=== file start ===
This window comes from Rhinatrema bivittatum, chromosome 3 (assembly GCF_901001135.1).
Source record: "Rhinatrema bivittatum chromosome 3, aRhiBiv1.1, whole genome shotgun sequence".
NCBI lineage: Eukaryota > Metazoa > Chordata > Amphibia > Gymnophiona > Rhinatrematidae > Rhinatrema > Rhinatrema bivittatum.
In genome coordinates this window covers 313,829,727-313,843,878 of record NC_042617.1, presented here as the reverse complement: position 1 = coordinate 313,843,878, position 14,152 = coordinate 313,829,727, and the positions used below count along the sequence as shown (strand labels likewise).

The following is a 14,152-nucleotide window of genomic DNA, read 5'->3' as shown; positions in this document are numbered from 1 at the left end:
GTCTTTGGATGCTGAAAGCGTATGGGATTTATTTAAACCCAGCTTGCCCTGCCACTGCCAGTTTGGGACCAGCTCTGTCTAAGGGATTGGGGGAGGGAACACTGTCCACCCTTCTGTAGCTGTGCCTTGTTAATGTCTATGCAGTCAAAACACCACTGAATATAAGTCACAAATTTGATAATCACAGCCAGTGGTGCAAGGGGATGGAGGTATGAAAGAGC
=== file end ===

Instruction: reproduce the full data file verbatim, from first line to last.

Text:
This window comes from Rhinatrema bivittatum, chromosome 3 (assembly GCF_901001135.1).
Source record: "Rhinatrema bivittatum chromosome 3, aRhiBiv1.1, whole genome shotgun sequence".
NCBI lineage: Eukaryota > Metazoa > Chordata > Amphibia > Gymnophiona > Rhinatrematidae > Rhinatrema > Rhinatrema bivittatum.
In genome coordinates this window covers 313,829,727-313,843,878 of record NC_042617.1, presented here as the reverse complement: position 1 = coordinate 313,843,878, position 14,152 = coordinate 313,829,727, and the positions used below count along the sequence as shown (strand labels likewise).

The following is a 14,152-nucleotide window of genomic DNA, read 5'->3' as shown; positions in this document are numbered from 1 at the left end:
GTCTTTGGATGCTGAAAGCGTATGGGATTTATTTAAACCCAGCTTGCCCTGCCACTGCCAGTTTGGGACCAGCTCTGTCTAAGGGATTGGGGGAGGGAACACTGTCCACCCTTCTGTAGCTGTGCCTTGTTAATGTCTATGCAGTCAAAACACCACTGAATATAAGTCACAAATTTGATAATCACAGCCAGTGGTGCAAGGGGATGGAGGTATGAAAGAGC